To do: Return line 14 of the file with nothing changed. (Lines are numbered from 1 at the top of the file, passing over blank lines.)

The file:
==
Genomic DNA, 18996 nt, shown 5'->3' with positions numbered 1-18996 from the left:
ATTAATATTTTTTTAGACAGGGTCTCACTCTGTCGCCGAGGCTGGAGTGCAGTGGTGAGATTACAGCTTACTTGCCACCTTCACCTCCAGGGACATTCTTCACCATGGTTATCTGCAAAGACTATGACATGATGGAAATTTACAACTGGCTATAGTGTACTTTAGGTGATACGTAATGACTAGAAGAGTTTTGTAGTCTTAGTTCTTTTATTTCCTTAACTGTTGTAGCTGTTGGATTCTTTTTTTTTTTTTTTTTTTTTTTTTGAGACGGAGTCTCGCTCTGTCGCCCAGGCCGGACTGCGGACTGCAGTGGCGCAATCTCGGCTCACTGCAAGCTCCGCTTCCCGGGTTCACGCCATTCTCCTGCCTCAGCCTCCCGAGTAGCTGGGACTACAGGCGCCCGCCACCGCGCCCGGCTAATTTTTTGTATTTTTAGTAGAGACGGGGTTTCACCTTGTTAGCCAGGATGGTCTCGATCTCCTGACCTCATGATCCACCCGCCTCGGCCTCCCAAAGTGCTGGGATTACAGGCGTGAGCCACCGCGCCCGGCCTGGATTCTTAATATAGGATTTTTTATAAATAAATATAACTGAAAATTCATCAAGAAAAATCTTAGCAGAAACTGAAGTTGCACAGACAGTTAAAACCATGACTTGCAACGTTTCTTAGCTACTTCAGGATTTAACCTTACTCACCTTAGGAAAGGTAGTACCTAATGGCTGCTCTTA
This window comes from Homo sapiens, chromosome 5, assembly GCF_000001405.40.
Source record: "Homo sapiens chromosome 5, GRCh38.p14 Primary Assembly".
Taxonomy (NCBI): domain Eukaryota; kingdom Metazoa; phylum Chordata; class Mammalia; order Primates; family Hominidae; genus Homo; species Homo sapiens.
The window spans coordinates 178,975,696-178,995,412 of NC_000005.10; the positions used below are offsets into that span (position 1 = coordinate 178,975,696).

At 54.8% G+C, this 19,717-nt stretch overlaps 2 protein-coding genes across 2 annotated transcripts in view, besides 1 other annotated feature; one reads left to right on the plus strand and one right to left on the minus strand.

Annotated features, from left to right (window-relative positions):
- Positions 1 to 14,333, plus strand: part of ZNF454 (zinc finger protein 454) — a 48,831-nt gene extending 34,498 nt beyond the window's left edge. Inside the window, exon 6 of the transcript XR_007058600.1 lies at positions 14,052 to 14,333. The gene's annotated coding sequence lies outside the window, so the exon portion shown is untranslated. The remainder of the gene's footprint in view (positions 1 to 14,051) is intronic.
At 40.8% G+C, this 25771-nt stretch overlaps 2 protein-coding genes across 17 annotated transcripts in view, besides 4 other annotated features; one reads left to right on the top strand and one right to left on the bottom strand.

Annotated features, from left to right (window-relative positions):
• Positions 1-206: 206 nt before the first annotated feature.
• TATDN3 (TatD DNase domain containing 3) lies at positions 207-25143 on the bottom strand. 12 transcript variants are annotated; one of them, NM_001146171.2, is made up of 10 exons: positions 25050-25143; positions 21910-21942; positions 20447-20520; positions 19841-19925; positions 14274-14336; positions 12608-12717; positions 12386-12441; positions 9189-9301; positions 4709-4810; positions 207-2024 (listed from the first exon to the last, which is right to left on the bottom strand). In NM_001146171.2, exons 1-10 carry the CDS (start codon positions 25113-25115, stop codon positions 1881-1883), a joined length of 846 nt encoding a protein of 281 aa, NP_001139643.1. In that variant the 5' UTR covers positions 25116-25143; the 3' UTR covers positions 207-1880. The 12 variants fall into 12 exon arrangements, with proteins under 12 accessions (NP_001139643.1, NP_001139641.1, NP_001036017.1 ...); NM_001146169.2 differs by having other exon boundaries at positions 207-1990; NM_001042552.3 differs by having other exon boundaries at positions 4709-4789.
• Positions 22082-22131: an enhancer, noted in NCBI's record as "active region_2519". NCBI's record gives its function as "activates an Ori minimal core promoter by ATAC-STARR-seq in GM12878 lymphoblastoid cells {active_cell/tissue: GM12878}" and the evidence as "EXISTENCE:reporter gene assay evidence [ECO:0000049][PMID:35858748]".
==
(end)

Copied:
• Positions 22082-22131: an enhancer, noted in NCBI's record as "active region_2519". NCBI's record gives its function as "activates an Ori minimal core promoter by ATAC-STARR-seq in GM12878 lymphoblastoid cells {active_cell/tissue: GM12878}" and the evidence as "EXISTENCE:reporter gene assay evidence [ECO:0000049][PMID:35858748]".